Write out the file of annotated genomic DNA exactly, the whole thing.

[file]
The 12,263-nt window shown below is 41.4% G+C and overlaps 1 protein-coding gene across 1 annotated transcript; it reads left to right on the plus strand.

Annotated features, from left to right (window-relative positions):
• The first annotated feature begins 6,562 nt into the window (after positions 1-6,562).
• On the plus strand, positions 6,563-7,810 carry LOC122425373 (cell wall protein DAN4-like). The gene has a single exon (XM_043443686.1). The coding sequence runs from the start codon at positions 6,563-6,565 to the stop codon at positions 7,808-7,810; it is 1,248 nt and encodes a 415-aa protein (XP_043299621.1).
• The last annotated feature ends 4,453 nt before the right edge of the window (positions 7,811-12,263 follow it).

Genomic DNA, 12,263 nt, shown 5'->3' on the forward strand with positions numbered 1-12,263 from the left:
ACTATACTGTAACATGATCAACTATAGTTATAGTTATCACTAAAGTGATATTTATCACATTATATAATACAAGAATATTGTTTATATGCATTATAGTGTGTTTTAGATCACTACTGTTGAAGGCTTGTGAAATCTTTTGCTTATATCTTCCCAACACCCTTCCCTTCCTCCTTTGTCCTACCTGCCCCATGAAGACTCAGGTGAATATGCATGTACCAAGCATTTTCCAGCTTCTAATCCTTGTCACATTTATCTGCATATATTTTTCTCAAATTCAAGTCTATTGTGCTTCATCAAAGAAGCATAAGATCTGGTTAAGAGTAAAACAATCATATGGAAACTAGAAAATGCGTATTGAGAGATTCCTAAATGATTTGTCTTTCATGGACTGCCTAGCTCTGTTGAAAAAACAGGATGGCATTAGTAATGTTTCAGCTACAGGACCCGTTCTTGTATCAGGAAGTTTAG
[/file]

The 12,263-nt window shown below is 41.4% G+C and overlaps 1 protein-coding gene across 1 annotated transcript; it reads left to right on the plus strand.

Annotated features, from left to right (window-relative positions):
• The first annotated feature begins 6,562 nt into the window (after positions 1-6,562).
• On the plus strand, positions 6,563-7,810 carry LOC122425373 (cell wall protein DAN4-like). The gene has a single exon (XM_043443686.1). The coding sequence runs from the start codon at positions 6,563-6,565 to the stop codon at positions 7,808-7,810; it is 1,248 nt and encodes a 415-aa protein (XP_043299621.1).
• The last annotated feature ends 4,453 nt before the right edge of the window (positions 7,811-12,263 follow it).

Genomic DNA, 12,263 nt, shown 5'->3' on the forward strand with positions numbered 1-12,263 from the left:
ACTATACTGTAACATGATCAACTATAGTTATAGTTATCACTAAAGTGATATTTATCACATTATATAATACAAGAATATTGTTTATATGCATTATAGTGTGTTTTAGATCACTACTGTTGAAGGCTTGTGAAATCTTTTGCTTATATCTTCCCAACACCCTTCCCTTCCTCCTTTGTCCTACCTGCCCCATGAAGACTCAGGTGAATATGCATGTACCAAGCATTTTCCAGCTTCTAATCCTTGTCACATTTATCTGCATATATTTTTCTCAAATTCAAGTCTATTGTGCTTCATCAAAGAAGCATAAGATCTGGTTAAGAGTAAAACAATCATATGGAAACTAGAAAATGCGTATTGAGAGATTCCTAAATGATTTGTCTTTCATGGACTGCCTAGCTCTGTTGAAAAAACAGGATGGCATTAGTAATGTTTCAGCTACAGGACCCGTTCTTGTATCAGGAAGTTTAG